Holding my bike while riding the Red Line Subway into Hollywood.

Holding my bike while riding the Red Line Subway into Hollywood.

The second part of my commute, an 8-mile bicycle ride, takes about 45 minutes and allows me to experience the sights and sounds of multiple neighborhoods.It is important to follow the rules of the road while operating a bicycle. Obey all traffic signals and stop signs, yield to pedestrians, and use lights to be visible at night. I find that riding predictably and communicating with other road users makes my ride safer.

The route I have selected avoids steep mountainous terrain. Instead, I experience slight inclines during my trip. In addition to elevation, I also consider the type of streets I will be using to get to my destination. Eight years of using a bicycle for moving through Los Angeles have taught me that safety comes first. Even if riding on arterial streets might bring me to my destination a few minutes earlier, I prefer to trade time saving for the lower-stress experience of riding on residential and neighborhood streets. When I do ride on arterial streets, I pick those that have bike facilities on them.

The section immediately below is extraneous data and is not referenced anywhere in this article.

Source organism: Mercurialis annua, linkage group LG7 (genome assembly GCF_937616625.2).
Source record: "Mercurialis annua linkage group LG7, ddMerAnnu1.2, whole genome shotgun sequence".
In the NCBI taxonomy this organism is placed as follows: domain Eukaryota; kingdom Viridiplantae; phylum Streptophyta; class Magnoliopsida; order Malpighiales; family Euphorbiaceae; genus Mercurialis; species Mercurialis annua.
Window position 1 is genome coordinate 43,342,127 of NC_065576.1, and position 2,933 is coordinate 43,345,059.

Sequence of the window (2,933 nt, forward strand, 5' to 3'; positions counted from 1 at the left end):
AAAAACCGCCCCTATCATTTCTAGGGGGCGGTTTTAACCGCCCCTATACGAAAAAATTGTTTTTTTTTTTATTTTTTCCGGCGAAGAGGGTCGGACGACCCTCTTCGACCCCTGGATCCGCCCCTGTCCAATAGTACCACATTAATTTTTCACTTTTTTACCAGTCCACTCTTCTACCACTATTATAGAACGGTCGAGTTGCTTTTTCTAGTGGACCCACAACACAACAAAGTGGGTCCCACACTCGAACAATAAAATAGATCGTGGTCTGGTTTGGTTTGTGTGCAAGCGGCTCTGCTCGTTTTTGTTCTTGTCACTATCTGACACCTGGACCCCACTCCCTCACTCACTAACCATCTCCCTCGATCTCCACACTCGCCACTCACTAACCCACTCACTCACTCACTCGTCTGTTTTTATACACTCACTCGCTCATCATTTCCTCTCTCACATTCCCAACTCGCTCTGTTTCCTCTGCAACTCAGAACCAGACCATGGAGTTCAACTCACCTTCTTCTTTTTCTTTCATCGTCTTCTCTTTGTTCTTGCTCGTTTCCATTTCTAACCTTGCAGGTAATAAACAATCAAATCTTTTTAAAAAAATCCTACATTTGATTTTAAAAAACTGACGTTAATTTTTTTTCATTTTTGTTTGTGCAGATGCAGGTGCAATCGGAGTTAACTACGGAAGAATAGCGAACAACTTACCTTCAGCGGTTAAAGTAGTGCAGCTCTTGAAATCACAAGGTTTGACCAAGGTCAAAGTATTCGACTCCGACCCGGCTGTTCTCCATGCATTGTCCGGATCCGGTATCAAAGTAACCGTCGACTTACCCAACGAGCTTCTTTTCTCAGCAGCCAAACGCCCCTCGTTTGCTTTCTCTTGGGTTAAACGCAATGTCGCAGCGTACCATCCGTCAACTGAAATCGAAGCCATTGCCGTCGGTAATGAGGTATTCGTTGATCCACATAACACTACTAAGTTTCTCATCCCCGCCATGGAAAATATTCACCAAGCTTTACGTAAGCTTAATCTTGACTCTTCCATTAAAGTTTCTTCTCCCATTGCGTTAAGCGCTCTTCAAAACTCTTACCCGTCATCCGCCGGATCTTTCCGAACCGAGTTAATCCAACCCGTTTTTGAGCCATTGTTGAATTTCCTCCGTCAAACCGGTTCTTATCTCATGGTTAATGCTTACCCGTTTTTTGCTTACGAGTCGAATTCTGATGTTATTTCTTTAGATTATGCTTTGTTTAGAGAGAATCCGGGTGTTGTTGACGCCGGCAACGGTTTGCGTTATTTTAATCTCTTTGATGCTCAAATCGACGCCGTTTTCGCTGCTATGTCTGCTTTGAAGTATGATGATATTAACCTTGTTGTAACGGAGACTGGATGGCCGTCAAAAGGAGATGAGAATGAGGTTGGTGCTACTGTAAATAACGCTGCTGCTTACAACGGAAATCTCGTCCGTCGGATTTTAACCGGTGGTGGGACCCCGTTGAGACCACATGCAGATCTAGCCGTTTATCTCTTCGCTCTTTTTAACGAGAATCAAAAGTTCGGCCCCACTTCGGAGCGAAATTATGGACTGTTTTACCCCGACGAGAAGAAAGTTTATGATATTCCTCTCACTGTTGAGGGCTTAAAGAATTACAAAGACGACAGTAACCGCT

Here is my route. If you see me on the road, say hello!

If you would like to share your favorite route, send it to bike.program@lacity.org.

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The Bicycle Program has been working on an update to our Bikeways Map on BicycleLA.org. In addition to our regular updates that keep the Bikeways Map accurate as new bikeways are installed, we’ve recently added new features to make the map more user-friendly and informative than ever.